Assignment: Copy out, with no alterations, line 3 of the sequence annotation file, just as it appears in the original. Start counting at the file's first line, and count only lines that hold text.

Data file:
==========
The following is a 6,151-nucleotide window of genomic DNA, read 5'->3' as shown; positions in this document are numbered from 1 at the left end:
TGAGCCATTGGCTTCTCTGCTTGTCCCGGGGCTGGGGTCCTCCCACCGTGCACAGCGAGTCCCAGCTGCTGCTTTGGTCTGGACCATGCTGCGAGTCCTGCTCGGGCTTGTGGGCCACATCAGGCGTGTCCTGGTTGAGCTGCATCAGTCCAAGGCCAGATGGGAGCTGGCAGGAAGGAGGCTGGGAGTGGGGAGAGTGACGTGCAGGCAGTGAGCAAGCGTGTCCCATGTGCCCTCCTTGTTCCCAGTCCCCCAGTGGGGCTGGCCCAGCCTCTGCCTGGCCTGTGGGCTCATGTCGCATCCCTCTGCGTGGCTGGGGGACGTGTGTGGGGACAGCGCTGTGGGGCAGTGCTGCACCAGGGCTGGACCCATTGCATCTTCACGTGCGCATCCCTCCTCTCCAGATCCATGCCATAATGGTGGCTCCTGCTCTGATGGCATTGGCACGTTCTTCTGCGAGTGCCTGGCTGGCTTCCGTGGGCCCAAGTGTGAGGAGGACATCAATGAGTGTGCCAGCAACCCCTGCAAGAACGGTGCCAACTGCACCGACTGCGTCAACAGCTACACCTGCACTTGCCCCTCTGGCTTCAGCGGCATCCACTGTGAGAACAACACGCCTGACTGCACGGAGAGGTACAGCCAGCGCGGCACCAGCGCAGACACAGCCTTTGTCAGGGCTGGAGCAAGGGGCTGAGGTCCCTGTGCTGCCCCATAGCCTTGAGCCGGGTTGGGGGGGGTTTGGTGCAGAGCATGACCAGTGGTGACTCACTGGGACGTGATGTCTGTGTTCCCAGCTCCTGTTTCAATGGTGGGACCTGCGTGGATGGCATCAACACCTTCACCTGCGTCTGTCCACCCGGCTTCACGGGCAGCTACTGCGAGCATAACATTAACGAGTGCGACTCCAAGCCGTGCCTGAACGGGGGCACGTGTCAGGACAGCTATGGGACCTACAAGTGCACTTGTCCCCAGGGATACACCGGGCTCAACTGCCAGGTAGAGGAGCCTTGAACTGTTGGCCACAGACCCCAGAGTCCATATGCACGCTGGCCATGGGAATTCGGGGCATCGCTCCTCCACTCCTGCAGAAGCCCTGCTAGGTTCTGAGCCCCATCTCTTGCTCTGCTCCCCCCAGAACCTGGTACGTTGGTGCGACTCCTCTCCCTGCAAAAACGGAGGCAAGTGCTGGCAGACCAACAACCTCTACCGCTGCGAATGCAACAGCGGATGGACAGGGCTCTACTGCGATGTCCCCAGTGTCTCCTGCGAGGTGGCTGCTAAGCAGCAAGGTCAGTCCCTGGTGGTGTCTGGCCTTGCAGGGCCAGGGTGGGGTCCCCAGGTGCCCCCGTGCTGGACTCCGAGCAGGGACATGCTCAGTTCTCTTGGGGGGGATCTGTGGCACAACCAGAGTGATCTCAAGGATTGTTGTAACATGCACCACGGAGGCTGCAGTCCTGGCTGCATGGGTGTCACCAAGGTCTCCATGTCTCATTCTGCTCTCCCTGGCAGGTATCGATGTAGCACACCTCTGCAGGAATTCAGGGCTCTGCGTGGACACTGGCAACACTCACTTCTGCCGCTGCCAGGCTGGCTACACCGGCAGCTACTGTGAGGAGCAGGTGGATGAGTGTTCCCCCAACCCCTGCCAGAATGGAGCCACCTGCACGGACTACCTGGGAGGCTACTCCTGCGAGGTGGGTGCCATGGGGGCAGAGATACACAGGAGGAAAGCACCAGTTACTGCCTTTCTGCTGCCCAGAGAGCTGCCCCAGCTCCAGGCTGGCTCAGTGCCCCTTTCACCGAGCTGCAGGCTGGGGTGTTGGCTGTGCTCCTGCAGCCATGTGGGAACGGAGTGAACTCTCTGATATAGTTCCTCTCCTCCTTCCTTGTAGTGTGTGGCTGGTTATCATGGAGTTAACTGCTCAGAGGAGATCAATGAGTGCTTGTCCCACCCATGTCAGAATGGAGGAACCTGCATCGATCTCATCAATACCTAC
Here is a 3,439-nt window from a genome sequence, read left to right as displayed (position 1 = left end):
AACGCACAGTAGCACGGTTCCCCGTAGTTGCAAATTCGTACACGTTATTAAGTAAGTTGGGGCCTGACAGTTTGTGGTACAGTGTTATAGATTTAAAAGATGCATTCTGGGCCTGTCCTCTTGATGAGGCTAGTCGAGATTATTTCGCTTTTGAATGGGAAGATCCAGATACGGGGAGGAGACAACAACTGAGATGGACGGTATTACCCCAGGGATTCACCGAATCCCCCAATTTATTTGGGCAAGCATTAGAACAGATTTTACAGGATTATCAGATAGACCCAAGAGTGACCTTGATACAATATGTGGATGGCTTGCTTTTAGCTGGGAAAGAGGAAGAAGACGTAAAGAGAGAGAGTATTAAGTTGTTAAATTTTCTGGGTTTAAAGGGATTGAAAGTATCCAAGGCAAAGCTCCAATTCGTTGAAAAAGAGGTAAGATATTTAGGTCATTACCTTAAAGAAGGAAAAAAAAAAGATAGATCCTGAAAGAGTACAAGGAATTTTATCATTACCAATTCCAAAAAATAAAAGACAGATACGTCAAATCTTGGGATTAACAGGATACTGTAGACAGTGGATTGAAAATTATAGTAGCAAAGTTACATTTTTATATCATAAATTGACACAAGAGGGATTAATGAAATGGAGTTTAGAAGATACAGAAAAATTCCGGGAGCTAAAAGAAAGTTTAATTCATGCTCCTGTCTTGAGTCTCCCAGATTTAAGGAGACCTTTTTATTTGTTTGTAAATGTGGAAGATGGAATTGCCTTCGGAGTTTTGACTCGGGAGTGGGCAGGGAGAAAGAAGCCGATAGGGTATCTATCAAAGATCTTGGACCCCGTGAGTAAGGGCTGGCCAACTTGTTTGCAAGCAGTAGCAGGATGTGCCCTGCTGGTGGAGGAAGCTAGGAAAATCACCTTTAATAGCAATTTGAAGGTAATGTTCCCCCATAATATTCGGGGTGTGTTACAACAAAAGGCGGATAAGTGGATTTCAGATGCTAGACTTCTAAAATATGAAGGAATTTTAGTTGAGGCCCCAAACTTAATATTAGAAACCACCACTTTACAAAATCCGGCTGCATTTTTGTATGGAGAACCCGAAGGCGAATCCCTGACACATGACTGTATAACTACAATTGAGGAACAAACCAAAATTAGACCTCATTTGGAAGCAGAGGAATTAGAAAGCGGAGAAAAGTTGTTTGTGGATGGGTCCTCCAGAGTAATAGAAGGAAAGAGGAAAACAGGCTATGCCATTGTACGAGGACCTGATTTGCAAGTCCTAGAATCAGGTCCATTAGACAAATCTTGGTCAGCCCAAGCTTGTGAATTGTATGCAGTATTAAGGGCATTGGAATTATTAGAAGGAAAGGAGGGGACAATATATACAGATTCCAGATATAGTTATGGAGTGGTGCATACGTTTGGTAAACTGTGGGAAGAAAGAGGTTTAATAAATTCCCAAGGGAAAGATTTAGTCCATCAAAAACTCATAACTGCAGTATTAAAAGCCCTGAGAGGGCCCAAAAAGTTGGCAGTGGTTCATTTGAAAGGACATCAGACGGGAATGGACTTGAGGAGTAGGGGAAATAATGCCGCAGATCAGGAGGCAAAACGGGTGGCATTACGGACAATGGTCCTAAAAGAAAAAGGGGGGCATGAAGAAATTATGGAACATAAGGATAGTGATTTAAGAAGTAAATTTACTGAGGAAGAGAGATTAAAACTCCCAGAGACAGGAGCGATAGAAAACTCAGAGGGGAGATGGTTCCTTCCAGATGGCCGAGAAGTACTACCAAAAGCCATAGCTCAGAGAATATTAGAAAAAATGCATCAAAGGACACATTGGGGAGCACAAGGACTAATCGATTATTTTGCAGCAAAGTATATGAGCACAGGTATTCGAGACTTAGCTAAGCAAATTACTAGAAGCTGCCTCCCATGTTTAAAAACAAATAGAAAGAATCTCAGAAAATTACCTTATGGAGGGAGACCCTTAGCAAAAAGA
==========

Here is a 3,439-nt window from a genome sequence, read left to right as displayed (position 1 = left end):